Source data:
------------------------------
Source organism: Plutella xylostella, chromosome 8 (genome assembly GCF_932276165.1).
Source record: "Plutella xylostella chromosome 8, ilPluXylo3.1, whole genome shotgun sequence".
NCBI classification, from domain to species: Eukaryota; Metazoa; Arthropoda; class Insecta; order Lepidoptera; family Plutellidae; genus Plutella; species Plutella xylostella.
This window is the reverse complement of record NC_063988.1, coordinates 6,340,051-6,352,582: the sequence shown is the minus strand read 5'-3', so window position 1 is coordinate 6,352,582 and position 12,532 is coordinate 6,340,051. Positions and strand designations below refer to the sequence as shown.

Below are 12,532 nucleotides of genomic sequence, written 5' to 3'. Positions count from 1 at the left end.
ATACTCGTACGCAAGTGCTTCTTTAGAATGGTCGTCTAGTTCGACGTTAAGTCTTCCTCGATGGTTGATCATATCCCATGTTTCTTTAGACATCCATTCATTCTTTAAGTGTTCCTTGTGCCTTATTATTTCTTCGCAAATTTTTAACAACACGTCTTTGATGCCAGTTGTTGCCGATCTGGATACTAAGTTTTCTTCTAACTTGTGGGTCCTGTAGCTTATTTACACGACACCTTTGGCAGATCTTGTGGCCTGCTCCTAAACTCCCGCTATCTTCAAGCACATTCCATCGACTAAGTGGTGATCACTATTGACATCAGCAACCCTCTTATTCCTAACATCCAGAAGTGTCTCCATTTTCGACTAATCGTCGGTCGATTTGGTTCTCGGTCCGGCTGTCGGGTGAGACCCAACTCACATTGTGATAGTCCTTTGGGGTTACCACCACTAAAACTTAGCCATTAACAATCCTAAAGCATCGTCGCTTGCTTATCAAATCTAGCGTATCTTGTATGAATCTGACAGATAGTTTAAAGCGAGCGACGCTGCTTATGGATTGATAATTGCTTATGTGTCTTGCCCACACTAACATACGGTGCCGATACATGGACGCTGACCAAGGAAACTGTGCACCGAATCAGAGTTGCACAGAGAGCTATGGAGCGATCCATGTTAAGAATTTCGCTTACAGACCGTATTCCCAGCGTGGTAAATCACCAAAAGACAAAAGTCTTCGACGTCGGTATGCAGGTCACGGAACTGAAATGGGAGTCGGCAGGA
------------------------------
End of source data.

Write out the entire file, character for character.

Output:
Source organism: Plutella xylostella, chromosome 8 (genome assembly GCF_932276165.1).
Source record: "Plutella xylostella chromosome 8, ilPluXylo3.1, whole genome shotgun sequence".
NCBI classification, from domain to species: Eukaryota; Metazoa; Arthropoda; class Insecta; order Lepidoptera; family Plutellidae; genus Plutella; species Plutella xylostella.
This window is the reverse complement of record NC_063988.1, coordinates 6,340,051-6,352,582: the sequence shown is the minus strand read 5'-3', so window position 1 is coordinate 6,352,582 and position 12,532 is coordinate 6,340,051. Positions and strand designations below refer to the sequence as shown.

Below are 12,532 nucleotides of genomic sequence, written 5' to 3'. Positions count from 1 at the left end.
ATACTCGTACGCAAGTGCTTCTTTAGAATGGTCGTCTAGTTCGACGTTAAGTCTTCCTCGATGGTTGATCATATCCCATGTTTCTTTAGACATCCATTCATTCTTTAAGTGTTCCTTGTGCCTTATTATTTCTTCGCAAATTTTTAACAACACGTCTTTGATGCCAGTTGTTGCCGATCTGGATACTAAGTTTTCTTCTAACTTGTGGGTCCTGTAGCTTATTTACACGACACCTTTGGCAGATCTTGTGGCCTGCTCCTAAACTCCCGCTATCTTCAAGCACATTCCATCGACTAAGTGGTGATCACTATTGACATCAGCAACCCTCTTATTCCTAACATCCAGAAGTGTCTCCATTTTCGACTAATCGTCGGTCGATTTGGTTCTCGGTCCGGCTGTCGGGTGAGACCCAACTCACATTGTGATAGTCCTTTGGGGTTACCACCACTAAAACTTAGCCATTAACAATCCTAAAGCATCGTCGCTTGCTTATCAAATCTAGCGTATCTTGTATGAATCTGACAGATAGTTTAAAGCGAGCGACGCTGCTTATGGATTGATAATTGCTTATGTGTCTTGCCCACACTAACATACGGTGCCGATACATGGACGCTGACCAAGGAAACTGTGCACCGAATCAGAGTTGCACAGAGAGCTATGGAGCGATCCATGTTAAGAATTTCGCTTACAGACCGTATTCCCAGCGTGGTAAATCACCAAAAGACAAAAGTCTTCGACGTCGGTATGCAGGTCACGGAACTGAAATGGGAGTCGGCAGGA